Everything Everywhere All at Once Cosmic chaos in this year’s mostfreaked out action comedy

The title aptly describes a refreshing action comedy where anything can happen. The filmmakers‘ imagination knows no bounds when an untipped heroine gets entangled in a power game about the multiverse. A fun, strange and chaotic slap in the face to all Marvel spectacles.

The multiverse is, as we now all know thanks to Spider-Man, a myriad of parallel worlds where other versions of us live with small or big differences. A tickling sci-fi concept, about how small choices in life can bring one into completely different paths, is driven to its peak here.

“Everything Everywhere All At Once” is the title of a nicely twisted action comedy that lets Michelle Yeoh jump into parallel worlds and borrow super abilities from tougher versions of herself. (I guess “The Multiverse of Madness” was already busy.) Yeoh, with his ability to be rock hard, emotional, and funny, is a perfect choice to play Evelyn Quan, a stressed middle-aged woman who runs a laundromat, drowns in debts and have difficulty understanding her teenage daughter. As a second-generation immigrant and multitasking mother, she is the most unpredictable film hero imaginable. Which also turns out to be why Evelyn is the right person to confront a big villain from another world, who happens to disturb her meeting at the Swedish Tax Agency.

Is she the chosen one to save the universe? Can she at the same time save the company, patch up the marriage and keep the family together? It’s a tough job, but someone has to do it. Fortunately, there is a long line of much smarter and stronger Evelyn copies in other worlds that may be helpful.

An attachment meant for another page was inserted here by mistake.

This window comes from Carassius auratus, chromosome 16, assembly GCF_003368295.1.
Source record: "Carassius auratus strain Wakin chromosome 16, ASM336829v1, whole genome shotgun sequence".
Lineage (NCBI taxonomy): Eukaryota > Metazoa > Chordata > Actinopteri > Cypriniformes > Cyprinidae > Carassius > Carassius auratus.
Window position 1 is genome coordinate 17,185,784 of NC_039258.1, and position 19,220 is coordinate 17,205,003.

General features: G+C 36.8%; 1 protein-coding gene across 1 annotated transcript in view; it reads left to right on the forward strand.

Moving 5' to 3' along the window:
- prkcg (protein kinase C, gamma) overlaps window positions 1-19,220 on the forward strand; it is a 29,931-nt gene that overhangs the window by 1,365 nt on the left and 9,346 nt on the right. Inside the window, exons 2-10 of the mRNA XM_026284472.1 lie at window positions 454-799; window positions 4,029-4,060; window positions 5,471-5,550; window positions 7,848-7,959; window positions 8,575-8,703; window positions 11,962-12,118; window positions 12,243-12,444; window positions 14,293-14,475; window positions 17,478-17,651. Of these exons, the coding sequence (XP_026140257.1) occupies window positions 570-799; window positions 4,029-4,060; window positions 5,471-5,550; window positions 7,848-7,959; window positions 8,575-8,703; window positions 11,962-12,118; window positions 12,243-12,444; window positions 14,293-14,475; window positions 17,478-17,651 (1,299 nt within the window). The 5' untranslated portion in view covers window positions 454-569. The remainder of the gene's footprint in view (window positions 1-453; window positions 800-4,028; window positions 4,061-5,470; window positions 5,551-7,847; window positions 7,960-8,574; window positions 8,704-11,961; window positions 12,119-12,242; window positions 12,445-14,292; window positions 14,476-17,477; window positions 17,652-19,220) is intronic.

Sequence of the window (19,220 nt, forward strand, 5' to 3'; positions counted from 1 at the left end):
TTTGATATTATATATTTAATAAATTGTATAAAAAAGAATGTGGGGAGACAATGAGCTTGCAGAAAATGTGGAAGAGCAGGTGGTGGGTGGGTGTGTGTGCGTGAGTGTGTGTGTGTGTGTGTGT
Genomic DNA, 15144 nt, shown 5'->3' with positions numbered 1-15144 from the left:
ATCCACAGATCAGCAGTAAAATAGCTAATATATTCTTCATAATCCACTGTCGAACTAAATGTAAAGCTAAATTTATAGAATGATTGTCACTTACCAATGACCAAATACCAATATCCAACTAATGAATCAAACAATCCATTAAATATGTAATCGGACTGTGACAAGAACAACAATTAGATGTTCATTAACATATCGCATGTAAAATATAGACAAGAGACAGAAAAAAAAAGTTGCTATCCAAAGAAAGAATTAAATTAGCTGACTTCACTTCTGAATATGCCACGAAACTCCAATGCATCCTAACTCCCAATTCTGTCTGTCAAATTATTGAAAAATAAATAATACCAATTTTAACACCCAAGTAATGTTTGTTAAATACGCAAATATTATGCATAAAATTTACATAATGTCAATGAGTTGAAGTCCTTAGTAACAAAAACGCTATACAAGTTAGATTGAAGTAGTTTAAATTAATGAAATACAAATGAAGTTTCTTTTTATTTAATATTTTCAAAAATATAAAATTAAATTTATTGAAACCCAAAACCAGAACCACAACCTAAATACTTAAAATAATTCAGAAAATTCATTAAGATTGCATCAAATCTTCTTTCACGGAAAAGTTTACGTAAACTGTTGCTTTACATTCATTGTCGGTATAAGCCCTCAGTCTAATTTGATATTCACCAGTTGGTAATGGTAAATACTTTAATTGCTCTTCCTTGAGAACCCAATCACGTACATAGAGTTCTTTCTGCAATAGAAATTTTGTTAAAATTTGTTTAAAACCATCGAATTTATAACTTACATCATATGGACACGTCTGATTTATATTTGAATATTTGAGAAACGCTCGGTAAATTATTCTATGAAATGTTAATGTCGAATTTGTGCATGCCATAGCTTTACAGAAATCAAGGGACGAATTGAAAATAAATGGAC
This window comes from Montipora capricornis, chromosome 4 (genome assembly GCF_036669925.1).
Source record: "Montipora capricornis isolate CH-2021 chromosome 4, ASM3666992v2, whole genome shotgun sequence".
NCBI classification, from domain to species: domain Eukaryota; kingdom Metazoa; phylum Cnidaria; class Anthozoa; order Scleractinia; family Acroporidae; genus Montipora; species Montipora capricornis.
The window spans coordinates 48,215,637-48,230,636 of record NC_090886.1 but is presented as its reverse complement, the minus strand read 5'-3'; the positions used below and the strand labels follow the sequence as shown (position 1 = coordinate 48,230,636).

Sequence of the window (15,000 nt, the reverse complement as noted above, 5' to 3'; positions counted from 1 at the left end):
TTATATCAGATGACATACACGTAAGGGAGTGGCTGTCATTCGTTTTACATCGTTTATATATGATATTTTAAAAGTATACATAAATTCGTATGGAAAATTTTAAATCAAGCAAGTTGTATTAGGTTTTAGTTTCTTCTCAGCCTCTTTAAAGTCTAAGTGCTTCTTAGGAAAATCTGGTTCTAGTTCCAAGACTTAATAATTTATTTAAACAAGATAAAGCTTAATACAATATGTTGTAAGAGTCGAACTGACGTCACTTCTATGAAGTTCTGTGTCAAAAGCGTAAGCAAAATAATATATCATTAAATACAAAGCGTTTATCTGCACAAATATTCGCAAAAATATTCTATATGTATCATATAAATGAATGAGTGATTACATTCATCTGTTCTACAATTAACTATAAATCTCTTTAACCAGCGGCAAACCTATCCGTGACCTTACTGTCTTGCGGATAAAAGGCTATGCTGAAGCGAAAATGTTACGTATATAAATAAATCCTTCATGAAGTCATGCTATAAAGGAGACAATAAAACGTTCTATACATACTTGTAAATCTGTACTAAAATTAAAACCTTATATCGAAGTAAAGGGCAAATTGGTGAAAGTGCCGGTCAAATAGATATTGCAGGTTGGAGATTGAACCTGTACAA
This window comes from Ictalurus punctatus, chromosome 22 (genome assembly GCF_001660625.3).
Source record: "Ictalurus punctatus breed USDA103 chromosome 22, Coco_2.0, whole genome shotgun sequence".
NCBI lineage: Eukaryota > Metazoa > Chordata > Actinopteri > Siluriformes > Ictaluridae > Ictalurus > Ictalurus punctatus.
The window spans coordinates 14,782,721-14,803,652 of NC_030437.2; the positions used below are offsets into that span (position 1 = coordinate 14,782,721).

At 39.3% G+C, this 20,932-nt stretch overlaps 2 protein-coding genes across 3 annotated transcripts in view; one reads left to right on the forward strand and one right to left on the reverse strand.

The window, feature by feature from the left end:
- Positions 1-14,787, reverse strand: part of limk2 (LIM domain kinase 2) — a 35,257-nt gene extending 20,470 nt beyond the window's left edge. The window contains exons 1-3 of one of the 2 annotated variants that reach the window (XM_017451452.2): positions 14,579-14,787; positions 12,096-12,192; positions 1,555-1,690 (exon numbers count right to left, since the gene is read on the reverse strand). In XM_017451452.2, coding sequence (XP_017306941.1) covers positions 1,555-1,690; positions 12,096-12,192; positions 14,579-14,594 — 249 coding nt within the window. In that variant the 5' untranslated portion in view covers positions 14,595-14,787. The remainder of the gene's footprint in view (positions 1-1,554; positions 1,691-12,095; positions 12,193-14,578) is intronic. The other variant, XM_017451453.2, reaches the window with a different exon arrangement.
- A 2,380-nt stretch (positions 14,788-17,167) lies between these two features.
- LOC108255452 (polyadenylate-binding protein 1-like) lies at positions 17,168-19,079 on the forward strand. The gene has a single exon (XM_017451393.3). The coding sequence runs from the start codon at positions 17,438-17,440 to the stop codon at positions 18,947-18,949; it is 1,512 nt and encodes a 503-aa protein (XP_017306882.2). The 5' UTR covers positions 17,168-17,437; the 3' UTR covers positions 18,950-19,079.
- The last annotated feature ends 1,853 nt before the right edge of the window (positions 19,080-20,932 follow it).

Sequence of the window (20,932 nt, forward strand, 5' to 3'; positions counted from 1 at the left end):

The film comes from the directorial Daniels, the guys who gave us the famous Daniel-Radcliffe-like-farting-like-movie “Swiss Army Man” (2016), now longing for their own Marvel-meets-Matrix adventure. For a tenth of the budget of a Hollywood blockbuster, the craziest action scenes you will see this year are created, interspersed with absurd “The Hitchhiker’s Guide to the Galaxy” humor. It’s an odd combination and a difficult balance – which probably would have been better if the film was 50 minutes shorter. You know those “Family Guy” jokes that sometimes go on for a little too long? At risk of getting bored? This is how it sometimes feels when Dan Kwan and Daniel Scheinert are allowed to let go of their twisted imagination seemingly without barriers and restrictions.

There is room for hard kung fu and kiss-and-poop humor, existential questions, sausage fingers (!) And everything in between. Not everything will appeal to everyone. A mix of crazy inventions makes the film feel crammed to the breaking point, and I sometimes feel as divided as Michelle Yeoh’s character because here are some brilliant ideas – not always innovative but at least in an original mix – and visually striking scenes mixed with pure nonsense. But entertaining? Absolutely.

The film is chaotic in the best possible way. And you undeniably get a lot of film for your money. After 1.5 hours, when you think it’s time to tie the knot, the fun has barely begun. The first time “The End” appears on the big screen, it’s just the end of the first chapter. It was the very warm-up to an even wilder second act, and it’s just sitting back and enjoying, laughing, wondering, yes all at the same time.

With childlike delight, the directors pepper with larval elements and create their own and unique “John Wick” pastiche where the fate of the universe is governed by bag a bagel? It’s not always easy to keep up with their sci-fi logic, no matter how much different characters try to explain how everything is connected. It’s best to just shut down the brain office and indulge in the madness and above all enjoy a really visual experience.

Among many memorable scenes, Jamie Lee Curtis stands out as a bitter administrator at the Swedish Tax Agency. But it’s an even match with the film’s, to say the least, colorful supervillain, played by bargain Stephanie Hsu, who steals every scene she’s in.

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